AQA A Level Biology

Revision Notes

7.3.3 Selective Advantage

Selective Advantage

  • Every individual within a species population has the potential to reproduce and have offspring
  • In reality, however, there are many environmental factors that prevent every individual in a population from surviving to adulthood and reproducing

Examples of environmental factors limiting survival

  • For African lions living in the wild, there are several environmental factors that ensure not all individuals survive and reproduce:
  • Competition for food
    • There is a limited supply of prey: other lions and carnivores will also be hunting the same prey. If a lion is not able to hunt and feed it will die from starvation
  • Competition for a reproductive mate
    • Female lions will often outnumber male lions in a population. This means the males compete with each other to mate with the females. When a male is in a contest with another male, one (or both) could be injured or killed. Whoever loses the contest won’t be able to mate with the females in a pride and so won’t pass on his genes to any offspring
  • Supply of water
    • African habitats can be very arid during the dry season. The water sources that the lions drink from can be miles apart. If a lake or source of water dries up then they can die due to dehydration
  • Temperature
    • The extreme heat experienced in the lion’s African habitat can cause them to overheat and die. It can also prevent them from hunting for long periods during the day, meaning they are less likely to get the food they need to survive

Selective advantage

  • Environmental factors affect an individual’s chance of survival
    • They are said to act as selection pressures
  • In any species population, some individuals will have phenotypes that make them better adapted to survive (and more likely to reproduce)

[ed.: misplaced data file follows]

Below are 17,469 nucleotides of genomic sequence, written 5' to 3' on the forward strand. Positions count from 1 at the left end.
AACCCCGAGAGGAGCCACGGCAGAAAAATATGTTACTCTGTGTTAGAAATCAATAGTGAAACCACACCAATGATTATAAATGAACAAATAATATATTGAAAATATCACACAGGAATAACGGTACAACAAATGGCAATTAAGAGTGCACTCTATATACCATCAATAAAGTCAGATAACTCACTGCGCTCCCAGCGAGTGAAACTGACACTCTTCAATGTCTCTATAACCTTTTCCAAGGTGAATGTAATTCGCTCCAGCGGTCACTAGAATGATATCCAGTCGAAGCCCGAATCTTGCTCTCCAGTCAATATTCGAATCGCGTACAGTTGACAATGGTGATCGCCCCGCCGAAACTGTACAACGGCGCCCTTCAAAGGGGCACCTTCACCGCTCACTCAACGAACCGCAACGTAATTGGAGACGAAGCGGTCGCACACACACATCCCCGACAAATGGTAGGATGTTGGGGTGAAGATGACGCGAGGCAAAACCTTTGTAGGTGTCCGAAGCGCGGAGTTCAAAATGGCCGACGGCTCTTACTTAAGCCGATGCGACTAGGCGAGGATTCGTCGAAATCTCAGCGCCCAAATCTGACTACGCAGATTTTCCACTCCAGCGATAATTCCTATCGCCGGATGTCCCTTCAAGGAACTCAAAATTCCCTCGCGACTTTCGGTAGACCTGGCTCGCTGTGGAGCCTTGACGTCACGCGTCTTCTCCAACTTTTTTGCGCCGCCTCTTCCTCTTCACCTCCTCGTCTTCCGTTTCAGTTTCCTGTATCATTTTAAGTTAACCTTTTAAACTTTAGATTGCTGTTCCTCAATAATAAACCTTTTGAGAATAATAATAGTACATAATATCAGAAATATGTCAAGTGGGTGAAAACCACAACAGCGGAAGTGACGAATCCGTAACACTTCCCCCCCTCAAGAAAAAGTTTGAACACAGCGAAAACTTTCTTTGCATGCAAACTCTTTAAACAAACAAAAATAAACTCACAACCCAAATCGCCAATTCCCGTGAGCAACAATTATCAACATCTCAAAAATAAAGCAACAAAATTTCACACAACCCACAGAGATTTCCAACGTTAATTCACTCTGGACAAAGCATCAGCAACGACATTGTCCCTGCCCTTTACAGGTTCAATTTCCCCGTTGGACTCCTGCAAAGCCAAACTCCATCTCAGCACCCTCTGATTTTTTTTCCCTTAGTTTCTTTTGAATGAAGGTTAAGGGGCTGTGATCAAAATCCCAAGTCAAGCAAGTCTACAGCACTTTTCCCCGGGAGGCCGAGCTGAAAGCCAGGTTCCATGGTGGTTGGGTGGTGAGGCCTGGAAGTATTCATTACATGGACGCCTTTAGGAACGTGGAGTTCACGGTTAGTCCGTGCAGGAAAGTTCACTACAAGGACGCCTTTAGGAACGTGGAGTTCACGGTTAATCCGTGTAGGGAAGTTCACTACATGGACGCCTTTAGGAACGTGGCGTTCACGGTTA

• This is due to the genetic variation present within populations
  • For example, lions with phenotypes that are fitter and faster are more likely to be able to catch prey, survive and reproduce
    • Their phenotype is said to provide them with a selective advantage
  • Male lions with stronger and more aggressive phenotypes are more likely to outcompete other males for access to females, ensuring they can reproduce
    •  Again, their phenotype provides them with a selective advantage
  • Individuals with phenotypes providing selective advantages are likely to produce more offspring and pass on their favourable alleles to the next generation
  • Over time, this differential reproductive success has an effect on the allele frequencies within a gene pool
    • Alleles that are favourable (provide a selective advantage) will increase in frequency in a gene pool
    • Alleles that are not favourable (don’t provide a selective advantage) will decrease in frequency in a gene pool

Author:

Alistair graduated from Oxford University in 2014 with a degree in Biological Sciences. He has taught GCSE/IGCSE Biology, as well as Biology and Environmental Systems & Societies for the International Baccalaureate Diploma Programme. While teaching in Oxford, Alistair completed his MA Education as Head of Department for Environmental Systems and Societies.
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